Four Questions for This Week's Trump-Xi Summit

Chinese President Xi Jinping will meet American President Donald Trump in Florida on Thursday for a two-day summit.(Fabrice Coffini/AFP/Getty Images)

On Thursday, U.S. President Donald Trump will welcome Xi Jinping, his Chinese counterpart, to Trump’s Mar-a-Lago resort in south Florida for a two-day summit. The gathering marks the first meeting between Trump and Xi, leaders of the world’s two largest economies — this, alone, makes it a high-profile gathering.

Before the summit kicks off, what are the key issues at play? Here are some questions to consider.

What is the purpose of these summits? What do they accomplish?

The summit meeting between Xi and President Barack Obama at the Sunnylands estate in Rancho Mirage, California, in 2013 — the direct antecedent to this week’s summit — resulted in few tangible changes to the U.S.-China relationship. This was largely by design. The Sunnylands summit instead provided a relaxed setting for the two leaders to exchange ideas and get to know each other without the pageantry of an official state visit.

This doesn’t mean these informal summits are merely of symbolic value. The visit of Japanese Prime Minister Shinzo Abe to Mar-a-Lago in February — where he and President Trump enjoyed a round of golf and engaged in some slapdash crisis management — signified the enduring strength of the U.S-Japan alliance. Washington’s relationship with Beijing is decidedly more complex. But the fact that the Xi and Trump can come together for an amicable visit is meant to reassure observers concerned that Sino-American relations may become more volatile. “These casual, short-sleeved summits give each leader a gut-check about the other,” said Isaac Stone Fish, a senior fellow at the Center on U.S.-China Relations. “And that’s very important.”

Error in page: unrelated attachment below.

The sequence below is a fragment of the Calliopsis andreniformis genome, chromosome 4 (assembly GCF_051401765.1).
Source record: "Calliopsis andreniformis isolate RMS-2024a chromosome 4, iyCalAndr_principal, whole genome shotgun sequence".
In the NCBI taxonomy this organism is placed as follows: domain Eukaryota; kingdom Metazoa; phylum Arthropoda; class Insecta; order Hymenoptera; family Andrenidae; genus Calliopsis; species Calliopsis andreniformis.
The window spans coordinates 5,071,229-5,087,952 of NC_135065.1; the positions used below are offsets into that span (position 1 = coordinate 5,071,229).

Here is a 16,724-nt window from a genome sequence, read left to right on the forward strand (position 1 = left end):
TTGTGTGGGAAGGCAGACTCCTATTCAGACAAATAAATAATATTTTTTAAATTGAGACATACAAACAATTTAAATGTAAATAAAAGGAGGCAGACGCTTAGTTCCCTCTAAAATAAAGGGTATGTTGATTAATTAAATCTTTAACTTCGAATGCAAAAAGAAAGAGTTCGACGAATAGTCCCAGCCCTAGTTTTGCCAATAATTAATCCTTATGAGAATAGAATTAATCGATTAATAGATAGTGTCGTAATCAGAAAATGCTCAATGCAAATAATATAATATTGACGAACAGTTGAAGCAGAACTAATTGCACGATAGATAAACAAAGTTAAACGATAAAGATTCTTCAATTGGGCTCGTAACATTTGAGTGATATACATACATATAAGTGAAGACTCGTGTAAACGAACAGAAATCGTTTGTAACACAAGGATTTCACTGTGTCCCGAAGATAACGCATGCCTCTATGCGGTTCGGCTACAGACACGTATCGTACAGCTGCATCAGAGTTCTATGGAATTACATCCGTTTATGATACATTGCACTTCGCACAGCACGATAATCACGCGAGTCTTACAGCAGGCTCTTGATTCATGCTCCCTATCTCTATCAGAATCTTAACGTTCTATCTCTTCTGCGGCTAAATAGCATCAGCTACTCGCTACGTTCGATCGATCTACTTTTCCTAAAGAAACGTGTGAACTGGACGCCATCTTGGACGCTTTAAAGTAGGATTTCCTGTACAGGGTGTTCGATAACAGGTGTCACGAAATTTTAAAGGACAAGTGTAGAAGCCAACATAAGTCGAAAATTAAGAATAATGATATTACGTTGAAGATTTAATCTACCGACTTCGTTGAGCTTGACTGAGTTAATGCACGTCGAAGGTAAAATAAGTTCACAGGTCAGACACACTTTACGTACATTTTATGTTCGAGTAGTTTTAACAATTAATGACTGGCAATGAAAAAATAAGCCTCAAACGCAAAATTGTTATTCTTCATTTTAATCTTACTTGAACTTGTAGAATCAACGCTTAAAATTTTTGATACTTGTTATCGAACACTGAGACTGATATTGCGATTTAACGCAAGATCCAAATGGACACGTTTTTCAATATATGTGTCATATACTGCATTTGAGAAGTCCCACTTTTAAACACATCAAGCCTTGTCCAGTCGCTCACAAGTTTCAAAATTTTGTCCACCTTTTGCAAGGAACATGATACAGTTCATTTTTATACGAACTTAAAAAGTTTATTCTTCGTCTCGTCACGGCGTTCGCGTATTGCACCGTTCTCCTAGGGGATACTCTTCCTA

There is a possibility that this summit may exceed its modest expectations for action. President Trump’s zeal for negotiation — combined with his stated desire to upend the existing order — may actually endear him to Xi and the Chinese, who have long chafed at what they perceive as the American preference for principle over pragmatism.

“[Trump] has a value-free version of how you interact with other leaders that the Chinese could find quite welcome,” Orville Schell, the Arthur Ross Director of the Center on U.S.-China Relations, told the Los Angeles Times.

What is the state of U.S.-China relations leading into the summit?

During his campaign for the presidency, Trump forcefully and repeatedly used strong rhetoric to describe his displeasure with China, whom he accused of manipulating its currency and “raping our country." As president, Trump vowed to label China a currency manipulator and re-negotiate the two countries’ trade relationship, which Trump believed had greatly disadvantaged the United States.

After his victory, Trump sparked a diplomatic imbroglio in December when he accepted a congratulatory phone call from Taiwan President Tsai Ing-wen. The conversation, which marked the first direct communication between a Taiwanese leader and American president or president-elect since the U.S. broke off formal relations with the island in 1979, infuriated Beijing.

In the months since, however, Trump has seemingly moderated his stance toward China. In February, he reassured Xi during a phone conversation that the U.S. still upheld the One China Policy. And during a visit to Beijing last month, Secretary of State Rex Tillerson struck a conciliatory note toward China.

What do Trump and Xi want to achieve from the summit?

Expecting tangible results from a gathering as informal as this week’s summit may be unrealistic. Nevertheless, it’s worth considering what Trump — and the U.S. — want to get from its relationship with China.

In February, the Task Force on U.S.-China Policy — a collection of experts convened by Asia Society’s Center on U.S.-China Relations and UC San Diego — issued six policy recommendations for President Trump on how to structure his administration’s China policy. These were:

  • Work with China to halt North Korea’s nuclear and missile program
  • Reaffirm U.S. commitments to Asia
  • Deploy effective tools to address the lack of reciprocity in U.S. trade and investment relations with China
  • Intensify efforts to encourage a principled, rules-based approach to the management and settlement of Asia-Pacific maritime disputes